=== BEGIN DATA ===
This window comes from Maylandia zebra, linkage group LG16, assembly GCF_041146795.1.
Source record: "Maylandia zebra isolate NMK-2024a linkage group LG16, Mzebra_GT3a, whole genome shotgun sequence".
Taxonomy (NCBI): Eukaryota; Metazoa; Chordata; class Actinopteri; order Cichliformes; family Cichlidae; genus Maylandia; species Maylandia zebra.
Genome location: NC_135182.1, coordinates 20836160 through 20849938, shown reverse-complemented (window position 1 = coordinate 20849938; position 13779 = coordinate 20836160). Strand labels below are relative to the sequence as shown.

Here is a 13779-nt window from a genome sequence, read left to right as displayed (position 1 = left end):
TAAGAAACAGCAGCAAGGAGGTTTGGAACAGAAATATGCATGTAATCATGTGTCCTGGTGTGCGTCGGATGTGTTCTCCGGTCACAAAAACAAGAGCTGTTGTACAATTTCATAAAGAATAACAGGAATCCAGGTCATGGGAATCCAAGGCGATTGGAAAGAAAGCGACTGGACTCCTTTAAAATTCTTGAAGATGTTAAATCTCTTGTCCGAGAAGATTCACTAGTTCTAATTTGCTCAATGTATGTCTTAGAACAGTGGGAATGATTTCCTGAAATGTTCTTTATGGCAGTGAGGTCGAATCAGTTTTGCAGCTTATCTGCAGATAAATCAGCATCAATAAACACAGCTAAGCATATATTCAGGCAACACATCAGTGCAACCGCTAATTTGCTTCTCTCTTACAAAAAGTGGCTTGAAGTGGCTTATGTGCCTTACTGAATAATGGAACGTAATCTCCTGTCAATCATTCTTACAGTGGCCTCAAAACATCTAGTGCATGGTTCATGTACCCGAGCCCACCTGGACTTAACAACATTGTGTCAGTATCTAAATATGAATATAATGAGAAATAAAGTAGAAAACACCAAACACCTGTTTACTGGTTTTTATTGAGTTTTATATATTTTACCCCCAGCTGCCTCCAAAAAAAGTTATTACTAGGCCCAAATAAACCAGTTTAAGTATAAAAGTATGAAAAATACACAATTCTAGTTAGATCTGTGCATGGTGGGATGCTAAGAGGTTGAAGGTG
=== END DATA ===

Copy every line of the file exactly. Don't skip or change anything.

This window comes from Maylandia zebra, linkage group LG16, assembly GCF_041146795.1.
Source record: "Maylandia zebra isolate NMK-2024a linkage group LG16, Mzebra_GT3a, whole genome shotgun sequence".
Taxonomy (NCBI): Eukaryota; Metazoa; Chordata; class Actinopteri; order Cichliformes; family Cichlidae; genus Maylandia; species Maylandia zebra.
Genome location: NC_135182.1, coordinates 20836160 through 20849938, shown reverse-complemented (window position 1 = coordinate 20849938; position 13779 = coordinate 20836160). Strand labels below are relative to the sequence as shown.

Here is a 13779-nt window from a genome sequence, read left to right as displayed (position 1 = left end):
TAAGAAACAGCAGCAAGGAGGTTTGGAACAGAAATATGCATGTAATCATGTGTCCTGGTGTGCGTCGGATGTGTTCTCCGGTCACAAAAACAAGAGCTGTTGTACAATTTCATAAAGAATAACAGGAATCCAGGTCATGGGAATCCAAGGCGATTGGAAAGAAAGCGACTGGACTCCTTTAAAATTCTTGAAGATGTTAAATCTCTTGTCCGAGAAGATTCACTAGTTCTAATTTGCTCAATGTATGTCTTAGAACAGTGGGAATGATTTCCTGAAATGTTCTTTATGGCAGTGAGGTCGAATCAGTTTTGCAGCTTATCTGCAGATAAATCAGCATCAATAAACACAGCTAAGCATATATTCAGGCAACACATCAGTGCAACCGCTAATTTGCTTCTCTCTTACAAAAAGTGGCTTGAAGTGGCTTATGTGCCTTACTGAATAATGGAACGTAATCTCCTGTCAATCATTCTTACAGTGGCCTCAAAACATCTAGTGCATGGTTCATGTACCCGAGCCCACCTGGACTTAACAACATTGTGTCAGTATCTAAATATGAATATAATGAGAAATAAAGTAGAAAACACCAAACACCTGTTTACTGGTTTTTATTGAGTTTTATATATTTTACCCCCAGCTGCCTCCAAAAAAAGTTATTACTAGGCCCAAATAAACCAGTTTAAGTATAAAAGTATGAAAAATACACAATTCTAGTTAGATCTGTGCATGGTGGGATGCTAAGAGGTTGAAGGTG